I liked how the Spice Girls had to share shelf space with Spice-1, a West Coast rapper renowned for creating some of the rawest rap of the 1990s (and that’s saying something!). His beats weren’t going to have radio stations clambering for his latest hit, but he offered up a darker, more menacing style of hip-hop that Eazy-E and N.W.A. had promptly moved away from after their second album dropped in 1991. That’s perhaps why he’s not the household name he could have been, but Spice-1 albums certainly have their merits, particularly his excellent 1992 self-titled debut. It’s easy to cite Tupac, Snoop Dogg, or even MC Eiht, as icons of West Coast gangsta rap, but few were as reliable, or as integral to the West’s 90s run as Spice-1. I’m sure Nicki Minaj gets her stutter-rap from Spice’s “Money Gone”…
7. DJ Screw
This is probably an obvious choice, considering Screw is often eulogized and heralded for his whole chopped-and-screwed approach to remixing beats. By slowing down the tempo of rap songs and remixing them with his signature chopping techniques, he created a distinct sound that defied conventions. Tracks like “June 27” and “Sippin’ on Some Syrup” showcased his ability to transform high-energy rap into a hypnotic, laid-back experience. At a time when the DJ was pushed aside in favor of the rapper, Screw elevated the art of DJing, paving the way for a new subgenre that would capture the imagination of both artists and listeners alike. Syrup-drenched, drug-addled styles still run through hip-hop, for better or worse, and much of that can be linked back to DJ Screw, who sadly passed away in 2000. Who else could make “Natural Born Killaz” sound even harder?
In 2023, ask anyone for the name of a controversial Detroit rapper whose name began with an E and ended with an M, and you’re unlikely to hear ‘Esham’. It’s unfortunate, but Esham helped establish horrorcore as a subgenre, often including taboo subjects at a time long before even the Gravediggaz popularized it. Emerging in 1989 with his debut, “Boomin’ Words From Hell”, it’s clear how he influenced subsequent acts like Insane Clown Posse and D12 with their warped, dark sense of humor. The whole underground wave of graphic violence at the turn of the millennium that the next generation of rap fans lapped up, from Necro to Vinnie Paz, owes a lot of gratitude to what Esham was doing a decade earlier. Even the big man, Eminem himself, acknowledged his influence on 1999’s “Still Don’t Give a Fuck”, even if Esham isn’t a fan of Em.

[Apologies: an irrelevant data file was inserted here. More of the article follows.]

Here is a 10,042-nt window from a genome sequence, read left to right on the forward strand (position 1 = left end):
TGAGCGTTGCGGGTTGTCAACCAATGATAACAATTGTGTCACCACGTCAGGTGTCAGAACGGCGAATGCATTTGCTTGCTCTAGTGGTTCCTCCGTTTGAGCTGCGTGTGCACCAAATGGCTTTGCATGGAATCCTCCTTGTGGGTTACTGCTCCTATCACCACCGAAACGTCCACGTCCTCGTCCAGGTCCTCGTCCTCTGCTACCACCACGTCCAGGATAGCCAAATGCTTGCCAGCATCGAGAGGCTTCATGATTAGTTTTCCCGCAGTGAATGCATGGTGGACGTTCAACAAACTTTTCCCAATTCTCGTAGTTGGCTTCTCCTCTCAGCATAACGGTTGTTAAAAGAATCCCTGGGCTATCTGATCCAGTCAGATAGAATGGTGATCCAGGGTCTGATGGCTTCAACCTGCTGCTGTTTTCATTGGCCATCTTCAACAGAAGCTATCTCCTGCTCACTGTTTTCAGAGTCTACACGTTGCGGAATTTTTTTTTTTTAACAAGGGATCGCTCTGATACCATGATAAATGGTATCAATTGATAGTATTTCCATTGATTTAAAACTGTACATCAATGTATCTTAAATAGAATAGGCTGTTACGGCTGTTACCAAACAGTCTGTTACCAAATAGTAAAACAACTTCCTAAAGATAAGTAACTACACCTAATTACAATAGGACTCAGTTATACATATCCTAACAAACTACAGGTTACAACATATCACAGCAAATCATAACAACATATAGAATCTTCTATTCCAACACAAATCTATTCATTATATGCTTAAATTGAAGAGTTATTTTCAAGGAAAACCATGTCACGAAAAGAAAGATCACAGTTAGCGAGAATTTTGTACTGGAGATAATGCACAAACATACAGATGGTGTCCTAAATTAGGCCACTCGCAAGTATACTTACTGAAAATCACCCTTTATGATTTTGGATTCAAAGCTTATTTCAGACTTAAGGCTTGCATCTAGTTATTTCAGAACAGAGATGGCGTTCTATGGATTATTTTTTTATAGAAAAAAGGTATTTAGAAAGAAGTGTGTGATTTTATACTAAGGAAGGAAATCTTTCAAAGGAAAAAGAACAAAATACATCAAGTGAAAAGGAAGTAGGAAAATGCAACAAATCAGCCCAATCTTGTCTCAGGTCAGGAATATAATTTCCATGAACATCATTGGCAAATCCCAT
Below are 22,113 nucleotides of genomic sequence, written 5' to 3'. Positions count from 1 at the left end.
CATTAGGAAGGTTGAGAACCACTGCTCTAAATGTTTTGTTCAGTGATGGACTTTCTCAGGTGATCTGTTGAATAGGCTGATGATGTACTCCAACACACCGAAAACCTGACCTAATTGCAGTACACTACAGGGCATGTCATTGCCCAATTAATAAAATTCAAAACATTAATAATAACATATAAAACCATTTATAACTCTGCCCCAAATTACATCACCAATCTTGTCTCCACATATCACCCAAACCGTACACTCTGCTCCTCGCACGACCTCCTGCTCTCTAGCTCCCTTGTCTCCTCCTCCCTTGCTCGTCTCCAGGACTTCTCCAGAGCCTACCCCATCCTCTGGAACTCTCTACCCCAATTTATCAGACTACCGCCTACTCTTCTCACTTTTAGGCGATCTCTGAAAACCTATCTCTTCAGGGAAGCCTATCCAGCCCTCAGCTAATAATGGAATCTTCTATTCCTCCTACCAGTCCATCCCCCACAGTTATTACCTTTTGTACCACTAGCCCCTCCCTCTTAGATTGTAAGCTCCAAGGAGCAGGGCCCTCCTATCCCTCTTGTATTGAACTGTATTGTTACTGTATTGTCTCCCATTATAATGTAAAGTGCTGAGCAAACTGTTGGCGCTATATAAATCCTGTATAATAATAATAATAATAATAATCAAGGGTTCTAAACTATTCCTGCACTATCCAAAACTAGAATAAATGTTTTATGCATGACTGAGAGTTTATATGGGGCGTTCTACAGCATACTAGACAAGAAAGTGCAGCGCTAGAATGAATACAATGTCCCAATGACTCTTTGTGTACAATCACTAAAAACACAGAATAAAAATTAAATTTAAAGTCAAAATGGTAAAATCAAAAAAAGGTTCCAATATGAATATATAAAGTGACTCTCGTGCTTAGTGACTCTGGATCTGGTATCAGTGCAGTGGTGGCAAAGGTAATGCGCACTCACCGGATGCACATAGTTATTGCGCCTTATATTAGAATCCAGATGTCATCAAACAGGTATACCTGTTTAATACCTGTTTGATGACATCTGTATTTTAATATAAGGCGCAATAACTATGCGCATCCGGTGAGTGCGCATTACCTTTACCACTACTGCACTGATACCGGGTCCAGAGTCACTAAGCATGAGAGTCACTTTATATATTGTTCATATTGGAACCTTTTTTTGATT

9. Digital Underground
You can complain about how hip-hop isn’t what it used to be, but it mainly revolves around lyrical skill, a lack of unique characters, or uninspired production. My biggest grievance that’s lacking from modern hip-hop is an inability to have fun. Biz Markie, Redman, Nice & Smooth, Slick Rick, Beastie Boys, Flavor Flav – rappers were not afraid to get goofy. Digital Underground were perhaps the icons of goofball rap, thanks to frontman Shock G ability to blend humor with social commentary, over some funky ass beats Erick Sermon would be proud of. We all know “Humpty Dance” and how Tupac Shakur started in Digital Underground, but the way they tackled issues like body image and contraception on “No Nose Job” and “Packet Man”, respectively, with their trademark humor, should be celebrated.
History is written by the winners, so Cage is likely to be thrown in with Canibus and the Outsidaz as a rapper Eminem once dissed, but it doesn’t paint an accurate picture. Cage’s alternative path through underground hip-hop saw him release a number of strong albums in the early 2000s. Along with Atmosphere, Aesop Rock, and El-P, Cage was at the forefront of rap music that started to tell impactful experiences surrounding mental illness and addiction, with production that wasn’t afraid to get experimental. 2005’s “Hell’s Winter” in particular, is a forgotten classic, but Cage’s role in crews such as The Weathermen (Aesop Rock, Tame One, Yak Ballz, El-P, Jakki Tha Motamouth, Camu Tao, Copywrite, Vast Aire, and Breeze Brewin), Leak Bros. (with Tame-One), Night Hawks (with Camu Tao), Smut Peddlers (with The High & Mighty) and the mighty Eastern Conference Records, which was part of the Rawkus Records-era boom, influenced a generation of alternative hip-hop artists.